BY SAM ALFAN.
A company behind the demolition of a Sh80 million house in Westlands has challenged the powers of the Environment and Land court to determine a case before it.
Lariaki Properties limited argues the the court lacks jurisdiction to supervise the lower court.
Through lawyer Duncan Okatch, the company told Justice Oscar Angote that the supervisory jurisdiction is only granted to the High Court as established under Article 165(6) of the constitution.
He added that the supervisory role cannot apply to the Environment and Land Court as the said court is established under Article 162 of the constitution.
“It is already settled that the Environment and Land Court and together with Employment and Labour Relations Court are different from the High Court and it is settled that jurisdiction is everything and the same must flow from the constitution or any other statute therefore any actions by any court of law devoid of jurisdiction is null and void,” submitted lawyer Okatch.
On his part, auctioneer Zachariah Baraza who has been found guilty of contempt of court said the Court purported to arrogate unto itself supervisory jurisdiction under Section 3 and 18(1) (b) of the Civil Procedure Act yet the said provisions do not provide for and confer jurisdiction to ELC as they are not the statutory provisions for operationalising Article 162(3) of the Constitution on conferment of jurisdiction to ELC.
Okatch submitted that the auctioneer was cited for contempt of court and convicted without the contempt proceedings being filed because the case was not about contempt in the face of court.
He added that the auctioneer was cited for contempt and convicted without being served with the court order he is alleged to have disobeyed nor served with the mandatory disclaimer and Penal Notice warning him of the penal consequences in the event of any alleged disobedience of the court order.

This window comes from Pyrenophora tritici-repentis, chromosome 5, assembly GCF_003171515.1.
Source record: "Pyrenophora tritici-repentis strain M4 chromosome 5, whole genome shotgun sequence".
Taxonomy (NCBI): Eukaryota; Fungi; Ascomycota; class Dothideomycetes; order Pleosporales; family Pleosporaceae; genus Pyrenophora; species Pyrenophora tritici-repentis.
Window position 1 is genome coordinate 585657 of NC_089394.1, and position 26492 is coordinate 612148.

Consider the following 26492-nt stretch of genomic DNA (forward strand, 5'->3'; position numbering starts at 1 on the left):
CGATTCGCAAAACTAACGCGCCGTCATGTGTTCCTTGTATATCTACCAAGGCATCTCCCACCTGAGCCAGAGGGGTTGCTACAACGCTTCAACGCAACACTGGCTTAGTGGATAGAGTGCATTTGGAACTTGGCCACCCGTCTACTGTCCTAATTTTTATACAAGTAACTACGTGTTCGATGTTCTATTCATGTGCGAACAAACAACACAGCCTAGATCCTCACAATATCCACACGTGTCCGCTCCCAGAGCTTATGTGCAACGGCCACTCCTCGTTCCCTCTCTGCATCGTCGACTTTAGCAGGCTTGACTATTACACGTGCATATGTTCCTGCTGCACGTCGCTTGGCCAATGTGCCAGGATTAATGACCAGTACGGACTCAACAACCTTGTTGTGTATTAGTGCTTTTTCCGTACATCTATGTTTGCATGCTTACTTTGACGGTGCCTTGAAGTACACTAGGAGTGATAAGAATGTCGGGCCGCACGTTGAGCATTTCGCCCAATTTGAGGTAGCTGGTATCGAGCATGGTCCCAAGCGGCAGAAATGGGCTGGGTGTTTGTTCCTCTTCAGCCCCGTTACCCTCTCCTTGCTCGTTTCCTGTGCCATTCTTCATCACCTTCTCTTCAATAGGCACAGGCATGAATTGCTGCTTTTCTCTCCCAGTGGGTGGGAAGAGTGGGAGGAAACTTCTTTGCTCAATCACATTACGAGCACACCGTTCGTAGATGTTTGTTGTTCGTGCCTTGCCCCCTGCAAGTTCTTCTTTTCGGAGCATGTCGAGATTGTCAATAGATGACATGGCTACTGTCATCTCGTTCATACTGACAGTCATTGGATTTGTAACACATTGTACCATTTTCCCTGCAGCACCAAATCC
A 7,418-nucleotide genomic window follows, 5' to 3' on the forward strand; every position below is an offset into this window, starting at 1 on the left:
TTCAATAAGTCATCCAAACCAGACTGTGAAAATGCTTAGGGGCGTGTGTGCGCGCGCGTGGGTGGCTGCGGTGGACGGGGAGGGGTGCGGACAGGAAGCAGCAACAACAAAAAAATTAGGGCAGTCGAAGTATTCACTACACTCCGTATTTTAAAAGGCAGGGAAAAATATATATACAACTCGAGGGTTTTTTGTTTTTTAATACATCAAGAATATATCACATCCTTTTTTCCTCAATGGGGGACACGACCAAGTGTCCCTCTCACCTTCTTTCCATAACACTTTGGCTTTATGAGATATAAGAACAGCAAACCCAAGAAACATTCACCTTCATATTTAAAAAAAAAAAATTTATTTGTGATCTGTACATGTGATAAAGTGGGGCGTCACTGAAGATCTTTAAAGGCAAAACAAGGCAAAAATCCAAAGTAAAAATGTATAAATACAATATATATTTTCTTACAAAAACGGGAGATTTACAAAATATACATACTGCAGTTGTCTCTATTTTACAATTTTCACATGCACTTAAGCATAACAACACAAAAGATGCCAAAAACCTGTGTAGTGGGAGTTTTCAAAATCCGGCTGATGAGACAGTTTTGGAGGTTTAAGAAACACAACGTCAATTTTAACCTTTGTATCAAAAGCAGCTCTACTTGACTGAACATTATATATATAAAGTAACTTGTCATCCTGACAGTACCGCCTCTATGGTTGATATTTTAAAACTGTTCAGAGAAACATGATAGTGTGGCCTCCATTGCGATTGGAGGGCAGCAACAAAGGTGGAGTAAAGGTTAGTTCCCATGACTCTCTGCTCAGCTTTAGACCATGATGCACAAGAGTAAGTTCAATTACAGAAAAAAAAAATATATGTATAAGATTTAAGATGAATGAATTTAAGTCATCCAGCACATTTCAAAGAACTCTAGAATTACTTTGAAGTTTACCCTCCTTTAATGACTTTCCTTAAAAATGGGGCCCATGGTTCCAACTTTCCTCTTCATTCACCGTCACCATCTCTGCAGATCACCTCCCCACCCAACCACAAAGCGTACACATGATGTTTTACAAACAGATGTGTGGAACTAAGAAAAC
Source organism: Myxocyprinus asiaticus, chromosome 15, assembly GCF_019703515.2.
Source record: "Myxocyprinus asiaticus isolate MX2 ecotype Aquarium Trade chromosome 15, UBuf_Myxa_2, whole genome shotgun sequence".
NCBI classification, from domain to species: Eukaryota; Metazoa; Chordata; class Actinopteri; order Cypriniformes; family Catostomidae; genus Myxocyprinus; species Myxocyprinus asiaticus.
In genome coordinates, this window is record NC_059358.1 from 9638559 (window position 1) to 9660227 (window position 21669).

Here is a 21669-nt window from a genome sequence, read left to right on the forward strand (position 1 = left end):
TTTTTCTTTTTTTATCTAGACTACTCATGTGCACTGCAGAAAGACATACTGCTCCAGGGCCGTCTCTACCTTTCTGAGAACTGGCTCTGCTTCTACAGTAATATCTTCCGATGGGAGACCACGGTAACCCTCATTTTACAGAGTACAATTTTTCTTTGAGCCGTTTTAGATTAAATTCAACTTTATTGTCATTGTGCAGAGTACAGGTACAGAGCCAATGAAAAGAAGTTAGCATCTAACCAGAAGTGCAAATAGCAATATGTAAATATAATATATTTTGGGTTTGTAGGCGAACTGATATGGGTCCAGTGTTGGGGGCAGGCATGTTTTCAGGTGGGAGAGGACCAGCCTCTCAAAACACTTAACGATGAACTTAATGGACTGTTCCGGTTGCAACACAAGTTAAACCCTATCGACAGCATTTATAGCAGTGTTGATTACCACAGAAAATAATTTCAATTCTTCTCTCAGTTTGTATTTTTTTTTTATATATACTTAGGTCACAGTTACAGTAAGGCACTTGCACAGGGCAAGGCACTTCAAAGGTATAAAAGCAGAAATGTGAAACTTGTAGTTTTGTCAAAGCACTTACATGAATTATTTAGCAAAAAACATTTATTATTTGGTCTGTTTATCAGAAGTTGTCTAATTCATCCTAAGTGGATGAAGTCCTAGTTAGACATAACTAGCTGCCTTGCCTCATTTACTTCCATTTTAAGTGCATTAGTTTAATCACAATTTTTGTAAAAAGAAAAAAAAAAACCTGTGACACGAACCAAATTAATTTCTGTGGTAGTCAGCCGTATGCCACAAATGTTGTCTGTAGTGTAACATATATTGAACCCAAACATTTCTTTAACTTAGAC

He added that that the order in issue was not directed at the auctioneer but directed at the defendant/ respondent and any interpretation in the contrary would lead to ambiguity.
“Granted that there are no contempt on the face of court under consideration the only court with jurisdiction to hand any alleged contempt of the order would be the court that issued the same that is Principal Magistrate H.M Nga’ng’a as per Order 40 Rule 3 of CPR that is “….the court granting the injunction….”; indeed under the Magistrates Act read together with Order 40 Rule 3 of CPR only the magistrate court that issued the order has the ORIGINAL JURISDICTION to handle contempt proceedings,” submitted lawyer Okatch.
Lawyer Okatch told Justice Angote that the jurisprudential percepts and imperatives for contempt proceedings were not met nor canvassed on at all.
“In any event the auctioneer was condemned unheard there being no formal contempt proceedings in place to accord auctioneer sufficient and reasonable opportunity to be heard and impose the jurisprudential obligation on the respondent to prove to the required standard of just below beyond reasonable doubt the existence of a valid order from a court of competent jurisdictions, that the order was clear and unambiguous ,personal service of the order with penal notice indorsed on it upon the auctioneer and willful disobedience of the court order,” he added.
Association of Auctioneers has also applied to be joined on the case.
They urged the court to suspend and or review its orders issued on the 14th day of November 2022 convicting the Auctioneer Zachariah Baraza for Contempt of Court pending the hearing and determination of this application.
The association argues that the outcome of the Contempt proceedings herein are likely to have a farreaching implication to the entire members of the Association hence the need for the Association to participate in the proceedings.
The Association claims it has suffered irreparable damages and could be worse if the case proceeds without their input.
“One of the objective of the Professional Association is to advise members and defend their rights under the law and therefore the Association participation this case cannot be over emphasized,” says the association.